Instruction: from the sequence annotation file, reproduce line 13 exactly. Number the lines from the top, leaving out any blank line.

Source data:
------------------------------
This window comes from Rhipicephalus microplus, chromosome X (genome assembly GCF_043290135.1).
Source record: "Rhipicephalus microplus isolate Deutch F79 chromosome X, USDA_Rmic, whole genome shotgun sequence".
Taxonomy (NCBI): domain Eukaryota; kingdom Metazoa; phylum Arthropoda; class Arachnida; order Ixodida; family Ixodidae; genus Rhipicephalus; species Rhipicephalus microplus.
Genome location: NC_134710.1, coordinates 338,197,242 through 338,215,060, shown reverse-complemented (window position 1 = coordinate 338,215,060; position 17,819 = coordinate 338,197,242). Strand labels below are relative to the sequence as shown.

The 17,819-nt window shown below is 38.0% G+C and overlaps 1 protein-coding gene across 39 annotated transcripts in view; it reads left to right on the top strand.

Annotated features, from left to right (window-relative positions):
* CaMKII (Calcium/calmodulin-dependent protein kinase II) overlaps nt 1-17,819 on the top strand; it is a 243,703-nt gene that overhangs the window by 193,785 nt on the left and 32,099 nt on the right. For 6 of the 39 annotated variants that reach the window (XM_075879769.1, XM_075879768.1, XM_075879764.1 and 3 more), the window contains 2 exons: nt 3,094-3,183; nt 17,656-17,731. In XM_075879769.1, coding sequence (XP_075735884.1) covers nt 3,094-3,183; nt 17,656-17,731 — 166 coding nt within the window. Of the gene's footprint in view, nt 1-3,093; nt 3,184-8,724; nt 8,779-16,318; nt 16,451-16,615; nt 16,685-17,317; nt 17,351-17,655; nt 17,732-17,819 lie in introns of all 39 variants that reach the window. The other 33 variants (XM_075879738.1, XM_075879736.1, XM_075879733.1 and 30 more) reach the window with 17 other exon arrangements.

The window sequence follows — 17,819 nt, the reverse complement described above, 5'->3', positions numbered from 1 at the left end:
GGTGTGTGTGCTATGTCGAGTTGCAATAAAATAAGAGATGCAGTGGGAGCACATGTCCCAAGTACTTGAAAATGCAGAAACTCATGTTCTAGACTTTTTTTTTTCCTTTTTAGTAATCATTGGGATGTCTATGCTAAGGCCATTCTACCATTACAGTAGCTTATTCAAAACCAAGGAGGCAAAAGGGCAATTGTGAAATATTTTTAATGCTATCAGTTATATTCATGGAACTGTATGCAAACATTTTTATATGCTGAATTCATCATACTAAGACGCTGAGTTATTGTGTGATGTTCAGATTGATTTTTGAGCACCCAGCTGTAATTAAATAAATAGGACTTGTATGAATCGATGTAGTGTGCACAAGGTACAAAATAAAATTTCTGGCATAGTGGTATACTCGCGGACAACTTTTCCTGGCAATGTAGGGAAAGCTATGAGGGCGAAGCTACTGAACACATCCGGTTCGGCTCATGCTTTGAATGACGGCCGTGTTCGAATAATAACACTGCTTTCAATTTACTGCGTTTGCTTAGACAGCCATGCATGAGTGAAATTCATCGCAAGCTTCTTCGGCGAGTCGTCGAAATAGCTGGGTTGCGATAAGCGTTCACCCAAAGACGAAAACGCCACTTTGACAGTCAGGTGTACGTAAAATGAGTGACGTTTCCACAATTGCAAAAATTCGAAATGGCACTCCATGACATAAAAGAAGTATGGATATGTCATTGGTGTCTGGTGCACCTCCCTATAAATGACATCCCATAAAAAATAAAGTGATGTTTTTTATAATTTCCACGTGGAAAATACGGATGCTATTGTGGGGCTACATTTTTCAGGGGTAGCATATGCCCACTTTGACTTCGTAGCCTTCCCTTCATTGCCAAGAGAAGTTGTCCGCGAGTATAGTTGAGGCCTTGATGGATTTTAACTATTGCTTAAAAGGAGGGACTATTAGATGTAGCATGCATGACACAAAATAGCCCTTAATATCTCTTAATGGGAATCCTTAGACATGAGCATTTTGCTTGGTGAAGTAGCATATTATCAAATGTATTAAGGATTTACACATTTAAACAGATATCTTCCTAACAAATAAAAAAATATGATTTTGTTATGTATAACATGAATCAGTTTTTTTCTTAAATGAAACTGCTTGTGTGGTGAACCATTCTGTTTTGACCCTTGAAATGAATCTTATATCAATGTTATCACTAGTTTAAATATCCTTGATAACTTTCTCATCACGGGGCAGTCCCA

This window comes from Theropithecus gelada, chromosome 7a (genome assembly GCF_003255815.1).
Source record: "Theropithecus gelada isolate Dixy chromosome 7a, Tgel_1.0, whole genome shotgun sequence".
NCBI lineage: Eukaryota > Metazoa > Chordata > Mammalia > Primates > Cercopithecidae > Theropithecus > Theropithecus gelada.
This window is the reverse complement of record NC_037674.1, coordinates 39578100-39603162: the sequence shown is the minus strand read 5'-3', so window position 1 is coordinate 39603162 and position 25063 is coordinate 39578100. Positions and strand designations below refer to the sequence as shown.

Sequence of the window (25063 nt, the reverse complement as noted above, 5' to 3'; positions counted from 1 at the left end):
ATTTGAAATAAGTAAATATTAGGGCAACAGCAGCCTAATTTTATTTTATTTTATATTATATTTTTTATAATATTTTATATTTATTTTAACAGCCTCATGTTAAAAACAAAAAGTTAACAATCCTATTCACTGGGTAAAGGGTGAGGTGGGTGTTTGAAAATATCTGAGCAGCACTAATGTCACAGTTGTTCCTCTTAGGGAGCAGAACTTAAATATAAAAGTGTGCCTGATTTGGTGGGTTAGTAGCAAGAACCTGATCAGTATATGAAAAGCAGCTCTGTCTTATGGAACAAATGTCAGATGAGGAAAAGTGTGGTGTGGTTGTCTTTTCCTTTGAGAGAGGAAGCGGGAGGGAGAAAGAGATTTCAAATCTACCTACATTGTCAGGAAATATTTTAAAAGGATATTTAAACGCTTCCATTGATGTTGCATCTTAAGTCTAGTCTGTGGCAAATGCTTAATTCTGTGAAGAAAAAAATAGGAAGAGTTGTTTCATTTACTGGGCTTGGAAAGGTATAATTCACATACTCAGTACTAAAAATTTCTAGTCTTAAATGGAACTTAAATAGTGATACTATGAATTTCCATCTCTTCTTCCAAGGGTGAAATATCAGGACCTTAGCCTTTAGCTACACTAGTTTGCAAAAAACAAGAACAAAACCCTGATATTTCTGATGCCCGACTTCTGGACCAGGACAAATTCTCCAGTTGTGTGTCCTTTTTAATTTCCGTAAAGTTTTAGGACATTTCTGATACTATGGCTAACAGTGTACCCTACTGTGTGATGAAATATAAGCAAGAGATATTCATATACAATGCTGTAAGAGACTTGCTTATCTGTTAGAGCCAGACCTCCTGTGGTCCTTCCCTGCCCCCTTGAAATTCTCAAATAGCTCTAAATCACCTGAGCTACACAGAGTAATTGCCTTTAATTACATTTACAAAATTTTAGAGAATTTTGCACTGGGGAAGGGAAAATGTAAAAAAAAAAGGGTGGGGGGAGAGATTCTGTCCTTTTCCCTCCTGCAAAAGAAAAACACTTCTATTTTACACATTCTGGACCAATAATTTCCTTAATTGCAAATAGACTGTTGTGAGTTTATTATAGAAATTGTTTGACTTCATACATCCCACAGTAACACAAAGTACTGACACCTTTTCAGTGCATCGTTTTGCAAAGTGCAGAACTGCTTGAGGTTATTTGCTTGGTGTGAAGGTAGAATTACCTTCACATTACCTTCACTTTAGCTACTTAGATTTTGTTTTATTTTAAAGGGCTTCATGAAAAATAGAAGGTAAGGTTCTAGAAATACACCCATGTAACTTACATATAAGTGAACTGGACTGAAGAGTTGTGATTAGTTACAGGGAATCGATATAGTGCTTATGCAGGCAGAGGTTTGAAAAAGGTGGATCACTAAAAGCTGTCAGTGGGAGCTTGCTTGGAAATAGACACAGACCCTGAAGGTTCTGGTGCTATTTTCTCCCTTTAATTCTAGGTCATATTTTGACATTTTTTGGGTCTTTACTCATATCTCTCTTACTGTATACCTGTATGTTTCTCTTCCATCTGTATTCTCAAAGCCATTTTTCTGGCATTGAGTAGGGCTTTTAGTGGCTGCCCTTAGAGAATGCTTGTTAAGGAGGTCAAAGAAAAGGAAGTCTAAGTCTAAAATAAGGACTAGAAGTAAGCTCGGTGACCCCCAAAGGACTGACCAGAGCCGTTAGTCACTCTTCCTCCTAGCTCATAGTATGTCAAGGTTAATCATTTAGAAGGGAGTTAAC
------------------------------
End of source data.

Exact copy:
This window is the reverse complement of record NC_037674.1, coordinates 39578100-39603162: the sequence shown is the minus strand read 5'-3', so window position 1 is coordinate 39603162 and position 25063 is coordinate 39578100. Positions and strand designations below refer to the sequence as shown.